GL Gem Spectrometer
|For work with larger samples and gems set in jewellery we recommend the GL Xenon Flashlight setup (see image) and/or the GL Fiber Probe with diffuser which can be purchased separately.|
Using a fiber probe with the GL Gem Spectrometer requires a customized setup with external lighting and will change several parameters for obtaining a spectrum.
Results may vary dependent on light source and its position, sample size (affecting path length) and orientation, etc.; spectra will look different from those found in the database and/or obtained with the GL 10W Halogen Gem Holder.
Please visit the special GL Gem Spectrometer page with more infos and downloadable materials.
Over the last 3 years we have tested several spectrometers and numerous soft-ware packages. The high price of commercial systems excluded many gemmologists from owning and operating such a valuable tool.
With the help of a local engineer we custom designed a broad band gem spectrometer which is affordable and highly sensitive. It uses a back illuminated CCD sensor; the software compensates for etalation in the near IR. Our diffraction grating efficiency is optimized for 500 nm (see specifications below); at 300nm it is 35%, around 1000 nm it is 45% (with averaged efficiency for both polarizations around 55%). That is better than other units costing twice as much.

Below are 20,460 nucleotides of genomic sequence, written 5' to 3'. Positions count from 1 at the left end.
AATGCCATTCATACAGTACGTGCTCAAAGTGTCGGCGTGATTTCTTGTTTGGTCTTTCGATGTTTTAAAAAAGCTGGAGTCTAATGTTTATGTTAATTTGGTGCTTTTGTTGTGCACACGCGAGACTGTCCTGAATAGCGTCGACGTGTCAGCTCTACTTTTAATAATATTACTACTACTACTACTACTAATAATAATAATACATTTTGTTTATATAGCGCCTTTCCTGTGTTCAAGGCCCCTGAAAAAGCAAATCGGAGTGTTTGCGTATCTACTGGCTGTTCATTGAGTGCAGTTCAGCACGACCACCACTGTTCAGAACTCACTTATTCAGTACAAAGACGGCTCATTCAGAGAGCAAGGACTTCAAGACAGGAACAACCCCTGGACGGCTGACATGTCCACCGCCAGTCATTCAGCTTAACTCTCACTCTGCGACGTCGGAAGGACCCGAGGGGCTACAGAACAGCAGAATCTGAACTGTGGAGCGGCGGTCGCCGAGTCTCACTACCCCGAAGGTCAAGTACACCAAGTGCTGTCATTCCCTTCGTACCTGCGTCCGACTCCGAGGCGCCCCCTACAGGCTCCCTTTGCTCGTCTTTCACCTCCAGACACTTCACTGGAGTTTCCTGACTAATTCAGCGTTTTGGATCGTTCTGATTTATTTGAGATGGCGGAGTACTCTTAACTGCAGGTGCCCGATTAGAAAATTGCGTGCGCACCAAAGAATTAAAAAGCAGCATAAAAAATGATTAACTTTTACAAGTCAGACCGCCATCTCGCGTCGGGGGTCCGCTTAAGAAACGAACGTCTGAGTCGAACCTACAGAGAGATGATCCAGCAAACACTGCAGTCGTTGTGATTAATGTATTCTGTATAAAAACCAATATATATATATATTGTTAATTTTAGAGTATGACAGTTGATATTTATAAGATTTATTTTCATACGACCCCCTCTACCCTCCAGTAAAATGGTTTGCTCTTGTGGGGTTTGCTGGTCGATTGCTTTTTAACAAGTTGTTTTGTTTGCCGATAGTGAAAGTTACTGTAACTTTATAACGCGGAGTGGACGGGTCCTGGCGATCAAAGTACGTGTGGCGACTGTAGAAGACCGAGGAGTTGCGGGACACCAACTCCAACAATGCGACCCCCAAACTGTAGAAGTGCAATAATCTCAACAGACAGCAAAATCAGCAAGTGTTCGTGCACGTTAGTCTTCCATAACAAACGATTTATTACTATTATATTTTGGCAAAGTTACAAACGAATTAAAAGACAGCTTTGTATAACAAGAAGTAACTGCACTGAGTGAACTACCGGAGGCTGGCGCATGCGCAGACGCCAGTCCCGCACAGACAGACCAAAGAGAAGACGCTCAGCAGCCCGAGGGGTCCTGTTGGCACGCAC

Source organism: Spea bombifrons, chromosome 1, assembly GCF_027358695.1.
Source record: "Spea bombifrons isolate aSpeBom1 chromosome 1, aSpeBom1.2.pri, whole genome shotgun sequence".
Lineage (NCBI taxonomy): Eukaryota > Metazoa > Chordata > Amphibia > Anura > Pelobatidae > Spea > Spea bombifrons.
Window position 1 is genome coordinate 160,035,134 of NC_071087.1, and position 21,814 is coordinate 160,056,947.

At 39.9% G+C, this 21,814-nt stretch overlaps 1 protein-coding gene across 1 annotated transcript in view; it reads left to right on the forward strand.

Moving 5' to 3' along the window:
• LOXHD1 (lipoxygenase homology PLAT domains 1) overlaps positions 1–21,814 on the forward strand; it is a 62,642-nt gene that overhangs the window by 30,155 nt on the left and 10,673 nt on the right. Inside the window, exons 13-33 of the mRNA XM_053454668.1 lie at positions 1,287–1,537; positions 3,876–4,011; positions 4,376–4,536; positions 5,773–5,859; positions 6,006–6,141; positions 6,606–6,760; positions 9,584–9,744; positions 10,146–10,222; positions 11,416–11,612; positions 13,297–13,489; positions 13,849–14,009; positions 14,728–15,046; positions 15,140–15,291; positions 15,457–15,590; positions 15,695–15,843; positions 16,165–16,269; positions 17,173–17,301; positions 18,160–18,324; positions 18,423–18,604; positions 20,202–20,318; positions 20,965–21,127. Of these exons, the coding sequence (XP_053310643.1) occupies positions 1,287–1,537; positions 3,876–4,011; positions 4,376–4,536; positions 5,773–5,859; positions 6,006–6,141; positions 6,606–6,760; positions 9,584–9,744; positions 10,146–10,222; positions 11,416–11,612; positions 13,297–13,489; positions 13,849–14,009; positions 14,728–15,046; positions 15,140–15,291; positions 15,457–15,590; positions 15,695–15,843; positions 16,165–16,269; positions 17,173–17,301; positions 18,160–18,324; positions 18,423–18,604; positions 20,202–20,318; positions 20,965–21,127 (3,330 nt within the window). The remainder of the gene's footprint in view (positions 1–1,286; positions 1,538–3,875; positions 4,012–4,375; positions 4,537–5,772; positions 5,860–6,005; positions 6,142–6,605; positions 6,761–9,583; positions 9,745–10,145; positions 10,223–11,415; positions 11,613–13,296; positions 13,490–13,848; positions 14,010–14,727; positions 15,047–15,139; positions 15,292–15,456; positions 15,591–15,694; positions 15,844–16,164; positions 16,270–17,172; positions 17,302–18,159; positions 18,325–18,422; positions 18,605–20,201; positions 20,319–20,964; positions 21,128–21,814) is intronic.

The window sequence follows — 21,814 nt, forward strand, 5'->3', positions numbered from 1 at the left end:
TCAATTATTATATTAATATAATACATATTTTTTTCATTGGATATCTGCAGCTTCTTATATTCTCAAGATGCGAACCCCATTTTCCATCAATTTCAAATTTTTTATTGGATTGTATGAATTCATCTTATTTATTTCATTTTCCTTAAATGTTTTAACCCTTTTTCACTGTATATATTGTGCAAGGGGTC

Also important is a proper light source though the GL Gem SpectrometerTM can be used with a fiber probe alone; spectroscopists often develop their own setup depending on the material and the type of measurement. For gemstone analysis a tungsten halogen light source, a xenon light, various types of lasers and UV-LEDs are being used. The GL Halogen 10W is a basic light source with built-in cosine corrector, cooling fan, gem positioner and is mounted directly onto the spectrometer; it can also be used with spectrometers of other manufacturers.
The GL Gem SpectrometerTM is a USB 2.0/HID compliant device and does not need a soft-ware driver as many other spectrometers do; the GLGemSpec software is simple to install (only 104 KB; it would work on an old labtop running Windows 98), easy to learn and extremely fast in obtaining and saving both transmission and absorption spectras. They can be imported into other software such as the highly recommended Spekwin32 spectroscopy software which allows for quick viewing, comparison and documentation of a project; we also provide LabVIEW users with VIs for further development on their platforms.